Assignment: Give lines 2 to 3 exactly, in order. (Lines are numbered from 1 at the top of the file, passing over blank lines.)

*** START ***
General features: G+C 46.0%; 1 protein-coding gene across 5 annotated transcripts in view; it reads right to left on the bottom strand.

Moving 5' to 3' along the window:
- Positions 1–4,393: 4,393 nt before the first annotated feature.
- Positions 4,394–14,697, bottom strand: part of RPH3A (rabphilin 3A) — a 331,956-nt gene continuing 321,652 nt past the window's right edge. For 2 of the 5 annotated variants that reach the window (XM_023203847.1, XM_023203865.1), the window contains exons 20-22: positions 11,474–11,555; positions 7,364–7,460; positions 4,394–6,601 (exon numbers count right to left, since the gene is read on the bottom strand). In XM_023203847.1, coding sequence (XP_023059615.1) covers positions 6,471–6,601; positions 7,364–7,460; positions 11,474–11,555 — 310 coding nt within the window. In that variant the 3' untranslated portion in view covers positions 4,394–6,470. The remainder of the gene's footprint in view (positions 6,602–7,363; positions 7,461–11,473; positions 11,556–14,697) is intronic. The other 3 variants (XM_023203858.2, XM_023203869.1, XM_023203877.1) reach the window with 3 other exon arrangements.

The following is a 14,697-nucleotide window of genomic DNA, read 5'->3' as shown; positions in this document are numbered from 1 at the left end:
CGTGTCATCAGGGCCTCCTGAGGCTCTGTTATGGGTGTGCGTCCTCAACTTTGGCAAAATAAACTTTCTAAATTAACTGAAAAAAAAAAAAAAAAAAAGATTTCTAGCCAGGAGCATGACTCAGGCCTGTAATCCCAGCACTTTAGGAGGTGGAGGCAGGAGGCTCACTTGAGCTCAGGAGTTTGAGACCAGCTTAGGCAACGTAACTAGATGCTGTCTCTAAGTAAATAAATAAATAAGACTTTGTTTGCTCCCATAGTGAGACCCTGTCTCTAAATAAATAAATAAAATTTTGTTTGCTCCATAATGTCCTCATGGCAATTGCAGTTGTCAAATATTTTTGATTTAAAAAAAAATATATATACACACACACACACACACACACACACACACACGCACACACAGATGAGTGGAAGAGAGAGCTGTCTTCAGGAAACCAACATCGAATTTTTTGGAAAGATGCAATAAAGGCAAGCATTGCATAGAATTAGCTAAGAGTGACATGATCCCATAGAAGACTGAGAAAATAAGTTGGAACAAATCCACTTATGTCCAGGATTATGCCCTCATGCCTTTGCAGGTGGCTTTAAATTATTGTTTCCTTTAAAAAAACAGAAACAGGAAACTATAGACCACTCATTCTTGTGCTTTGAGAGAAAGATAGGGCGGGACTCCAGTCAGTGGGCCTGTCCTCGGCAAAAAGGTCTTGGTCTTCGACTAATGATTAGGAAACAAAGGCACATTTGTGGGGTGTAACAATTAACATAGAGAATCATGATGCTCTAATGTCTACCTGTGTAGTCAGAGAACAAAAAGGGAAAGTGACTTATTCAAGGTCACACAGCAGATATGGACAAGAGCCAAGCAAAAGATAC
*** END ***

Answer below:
Moving 5' to 3' along the window:
- Positions 1–4,393: 4,393 nt before the first annotated feature.